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An edition literally translated from the latest and most approved edi-
view to correctness in all the examples and variations.
TO WHICH IS ADDED,
A FULL VARIATION OF THE EXAMPLES OF ADJECTIVES;
A TABLE OF ABBREVIATIONS EXPLAINED.
FOR THE USE OF SCHOOLS.
BY WILLIAM P. FARRAND,
THIRD EDITION, REVISED AND ENLARGED,
BY WILLIAM STAUGHTON, D.D.
William Fry, Printer.
DISTRICT OF PENNSYLVANIA, TO WIT:
BE IT REMEMBERED, that on the twentieth day Seal. * of August in the thirty-eighth year of the Independence
of the United States of America, A. D. 1813, Philip H. Nicklin, of the said district, hath deposited in this office the title of a book the right whereof he claims as proprietor in the words following, to wit: “A compendious System of Greek Grammar: in English and Greek. “ An edition literally translated
from the latest and most approved "editions of Wettenhall's Grammar and published with a particu« lar view to correctness in all the examples and variations. To " which is added, a full variation of the examples of adjectives; with “ a table of abbreviations explained. For the use of schools. By “William P. Farrand. Third edition, revised and enlarged, by
“ William Staughton, D. D.?! In conformity to the act of the Congress of the United States, intituled, " An act for the encouragement of learning, by securing the copies of maps, charts and books, to the authors and proprietors of such copies during the times therein mentioned.” And also to the act, entitled, “ An act supplementary to an act, entitled-“ An act for the encouragement of learning, by securing the copies maps, charts, and books, to the authors and proprietors of such copies during the times therein mentioned," and extending the benefits thereof to the arts of designing, engraving and etching Instorical and other prints."
D. CALDWELL, Clerk of the District of Pennsylvania.
TO THE FIRST EDITION.
THE translator has been politely favoured with the following letters, which he offers as testimonials in favour of his edition of WETTENHALL's GRAMMAR.
DEAR SIR, You ask my opinion whether it be better that a Greek gram. mar, intended for the use of schools, should be in Latin or in English; and I can give it the more readily, as my opinion is and ever has been, what, I presume, you would, on this occasion, wish it to be.
I think that not only the Greek, but all other grammars which we have occasion to use in our schools, should be in English: because it is certainly desirable, that whatever is to be committed to memory, should first be, if possible, perfectly understood; and because I am persuaded, that even the best of our scholars understand their native language better than other.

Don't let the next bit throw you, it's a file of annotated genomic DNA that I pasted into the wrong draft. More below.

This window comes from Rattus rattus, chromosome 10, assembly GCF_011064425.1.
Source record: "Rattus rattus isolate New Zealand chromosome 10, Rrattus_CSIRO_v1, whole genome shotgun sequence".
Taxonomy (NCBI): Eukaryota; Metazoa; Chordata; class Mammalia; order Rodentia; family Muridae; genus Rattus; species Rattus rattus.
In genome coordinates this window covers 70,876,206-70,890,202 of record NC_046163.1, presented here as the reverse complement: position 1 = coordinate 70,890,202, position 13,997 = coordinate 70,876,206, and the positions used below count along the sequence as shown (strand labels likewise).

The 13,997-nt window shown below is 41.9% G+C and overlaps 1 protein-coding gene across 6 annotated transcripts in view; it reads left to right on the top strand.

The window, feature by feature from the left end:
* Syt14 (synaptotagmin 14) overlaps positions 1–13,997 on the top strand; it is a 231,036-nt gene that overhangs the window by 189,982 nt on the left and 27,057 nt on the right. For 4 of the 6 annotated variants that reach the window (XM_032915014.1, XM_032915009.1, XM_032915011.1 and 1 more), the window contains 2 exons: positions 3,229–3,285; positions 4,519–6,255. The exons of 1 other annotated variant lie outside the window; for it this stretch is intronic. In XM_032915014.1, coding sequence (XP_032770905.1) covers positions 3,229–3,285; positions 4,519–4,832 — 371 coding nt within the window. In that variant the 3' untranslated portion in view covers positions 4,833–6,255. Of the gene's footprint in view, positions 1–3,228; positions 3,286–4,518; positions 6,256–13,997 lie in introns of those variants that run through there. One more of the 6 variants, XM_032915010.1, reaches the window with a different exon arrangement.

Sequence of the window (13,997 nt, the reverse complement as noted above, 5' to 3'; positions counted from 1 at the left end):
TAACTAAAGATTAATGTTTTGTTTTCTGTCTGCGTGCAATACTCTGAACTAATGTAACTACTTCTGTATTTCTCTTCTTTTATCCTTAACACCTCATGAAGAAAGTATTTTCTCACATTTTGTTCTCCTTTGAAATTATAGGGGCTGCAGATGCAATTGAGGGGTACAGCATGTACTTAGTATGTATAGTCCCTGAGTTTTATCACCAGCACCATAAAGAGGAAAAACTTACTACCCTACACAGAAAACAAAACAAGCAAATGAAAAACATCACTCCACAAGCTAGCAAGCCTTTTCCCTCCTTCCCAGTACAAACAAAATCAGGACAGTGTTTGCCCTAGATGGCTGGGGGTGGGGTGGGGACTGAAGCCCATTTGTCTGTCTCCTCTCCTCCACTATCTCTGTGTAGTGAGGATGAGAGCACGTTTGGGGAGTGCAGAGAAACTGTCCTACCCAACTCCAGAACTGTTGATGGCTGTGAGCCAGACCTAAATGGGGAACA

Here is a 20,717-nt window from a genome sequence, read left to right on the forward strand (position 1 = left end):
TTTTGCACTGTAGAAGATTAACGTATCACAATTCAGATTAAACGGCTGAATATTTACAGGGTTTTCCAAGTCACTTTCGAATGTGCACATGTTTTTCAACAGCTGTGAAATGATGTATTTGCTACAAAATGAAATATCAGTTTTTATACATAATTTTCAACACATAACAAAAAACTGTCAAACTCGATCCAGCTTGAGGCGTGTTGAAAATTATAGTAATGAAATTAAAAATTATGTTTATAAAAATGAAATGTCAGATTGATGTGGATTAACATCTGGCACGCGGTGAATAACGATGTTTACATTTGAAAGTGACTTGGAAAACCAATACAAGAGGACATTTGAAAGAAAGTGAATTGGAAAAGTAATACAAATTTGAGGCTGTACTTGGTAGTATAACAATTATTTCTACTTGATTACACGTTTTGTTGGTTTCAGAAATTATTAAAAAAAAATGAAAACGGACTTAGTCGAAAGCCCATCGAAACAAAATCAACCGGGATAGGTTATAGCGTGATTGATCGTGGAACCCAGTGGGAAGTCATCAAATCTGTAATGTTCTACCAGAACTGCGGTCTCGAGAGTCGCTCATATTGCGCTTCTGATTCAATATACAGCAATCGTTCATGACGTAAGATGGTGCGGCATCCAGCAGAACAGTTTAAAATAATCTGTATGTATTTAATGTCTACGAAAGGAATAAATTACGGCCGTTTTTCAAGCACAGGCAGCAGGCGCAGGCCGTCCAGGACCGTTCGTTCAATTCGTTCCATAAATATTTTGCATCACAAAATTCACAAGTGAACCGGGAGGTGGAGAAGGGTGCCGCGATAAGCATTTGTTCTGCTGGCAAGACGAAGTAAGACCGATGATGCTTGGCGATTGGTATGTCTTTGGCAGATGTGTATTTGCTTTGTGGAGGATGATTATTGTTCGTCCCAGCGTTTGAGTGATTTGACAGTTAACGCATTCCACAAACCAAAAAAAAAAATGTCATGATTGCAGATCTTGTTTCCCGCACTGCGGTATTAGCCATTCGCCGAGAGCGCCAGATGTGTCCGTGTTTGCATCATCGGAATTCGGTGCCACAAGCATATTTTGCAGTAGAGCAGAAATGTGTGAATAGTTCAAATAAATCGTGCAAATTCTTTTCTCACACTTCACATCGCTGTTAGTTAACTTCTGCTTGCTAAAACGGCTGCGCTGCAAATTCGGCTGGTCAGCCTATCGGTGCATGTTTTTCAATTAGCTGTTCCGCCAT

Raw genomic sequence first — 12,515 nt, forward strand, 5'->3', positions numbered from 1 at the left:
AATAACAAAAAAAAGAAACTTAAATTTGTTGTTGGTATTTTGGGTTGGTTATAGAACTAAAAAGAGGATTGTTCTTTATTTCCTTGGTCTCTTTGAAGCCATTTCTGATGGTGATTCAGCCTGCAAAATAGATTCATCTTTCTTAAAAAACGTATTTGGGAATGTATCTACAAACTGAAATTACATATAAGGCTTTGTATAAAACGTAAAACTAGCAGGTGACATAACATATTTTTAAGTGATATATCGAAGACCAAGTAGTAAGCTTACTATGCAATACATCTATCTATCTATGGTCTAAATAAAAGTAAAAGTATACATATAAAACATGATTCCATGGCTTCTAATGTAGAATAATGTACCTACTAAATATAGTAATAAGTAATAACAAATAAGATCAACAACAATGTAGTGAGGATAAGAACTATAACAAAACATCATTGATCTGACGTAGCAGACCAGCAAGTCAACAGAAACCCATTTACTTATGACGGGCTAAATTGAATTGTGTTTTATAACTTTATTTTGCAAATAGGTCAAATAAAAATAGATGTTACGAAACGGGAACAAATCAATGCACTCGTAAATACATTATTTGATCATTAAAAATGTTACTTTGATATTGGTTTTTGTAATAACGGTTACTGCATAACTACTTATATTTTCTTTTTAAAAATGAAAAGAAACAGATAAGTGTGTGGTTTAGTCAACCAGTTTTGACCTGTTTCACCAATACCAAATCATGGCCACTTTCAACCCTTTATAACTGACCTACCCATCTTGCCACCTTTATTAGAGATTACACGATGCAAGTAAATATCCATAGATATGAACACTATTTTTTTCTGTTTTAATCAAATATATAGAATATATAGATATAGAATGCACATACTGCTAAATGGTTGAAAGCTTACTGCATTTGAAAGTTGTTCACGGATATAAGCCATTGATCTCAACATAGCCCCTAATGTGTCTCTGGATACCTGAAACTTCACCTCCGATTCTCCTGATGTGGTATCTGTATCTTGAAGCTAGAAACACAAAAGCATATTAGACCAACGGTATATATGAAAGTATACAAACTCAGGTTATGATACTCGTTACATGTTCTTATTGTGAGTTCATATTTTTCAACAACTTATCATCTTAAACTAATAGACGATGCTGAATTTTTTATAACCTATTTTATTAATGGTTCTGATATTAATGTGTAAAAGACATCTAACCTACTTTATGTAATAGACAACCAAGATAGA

If, in proposing to me this question, you have been influenced by any solicitude with respect to the demand which there may be for your translation of WETTENHALL, I am confident that it is wholly unnecessary; for, if I am not much mistaken, there will hereafter be little or no demand, in any part of the United States, for any other WĖTTENHALL than that with which you are now about to furnish us.
I am, sir, with much respect,
JOHN ANDREWS. Mr. WM.P. FARRAND.
The professors in Dickinson college, who have carefully examined the first sheets of your English translation of WettenHALL’s Greek GRAMMAR, observe, with pleasure, that the work is executed in an accurate manner--the additional notes are highly useful, and the type is neat and elegant. It is their wish and hope, that your performance-a work that must have cost much pains and expense-may be duly estimated by the public, and that it may encourage and aid studious young men to acquire an accurate knowledge of one of the most admired and useful languages of antiquity.
On behalf of the faculty,
ROBERT DAVIDSON, Pres. Mr. WM. P. FARRAND.
Dear Sir, For almost a century, common sense has exhibited and rejected the absurdity of teaching the Roman tongue by the use of a grammar written only in the language it is intended to illus. trate, and to which the pupil is a perfect stranger. As at the time youths begin the study of Greek, their acquaintance with the Latin is very partial, the operation of the same principle is correcting the impropriety of teaching the elements of the Greek through the medium of that language. This is the more necessary, as in some grammars, particularly in Dr. WeTTENHALL's, the style has in it more of the refined elegance of the scholar than of the requisite simplicity of the teacher.
Contemplating the correctness of your translation, the useful notes you have added, and the general utility of the work, I can. not avoid expecting, as well as hoping, that in its extensive circulation you will find your deserved reward. I am, dear sir, with real respect, Your obedient servant,
W. STAUGHTON. Mr. WM. P. FARRAND.
THE GREEK LETTERS ARE TWENTY-FOUR.
Figures. In Sound. In Number. Alpha "Αλφα Α και a
1 Bêta Βήτα Β 86 b
2 Gamma Γάμμα Γη
g hard 3 Delta Δέλτα
4 Epsilon 'Εψιλον Ε ε e short 5 Zeta Ζητα Zζζ
7 6 called Baw or Eta 'Ητα Η η e long 8 επίσημο». Theta Θητα Θ 9 th 9 lôta Ιώτα Ι. i Kappa Καππα Κ και k 20 Lambda Λάμδα Αλ 1
30 Mu MÔ Μ και m
40 Nu NŮ NY η
50 Xi Ξ) Εξ X
60 Omieron Oμικρών Ο ο o short 70 Pi Πι πω P
80 Rho 'Pão
Υ 100 3 90 called Sigma Σίγμα Σ (ση S 200 Κόππα. Tau Ταύ Τ τη t
300 Upsilon Υψιλόν γυ u vowel 400 nm 900 called Phi Φ: ΦΦ ph 500 Σανπι. Chi x? XX
Ψυ ps 700 B 2000 &c. Omega 'Ωμέγα Ωω o long 800 αιγ, 1813.
* A dot placed under a numeral letter expresses thousands, and over, units, tens and hundreds.
N. B. The 24 books of Homer are numbered as the letters stand in the alphabet.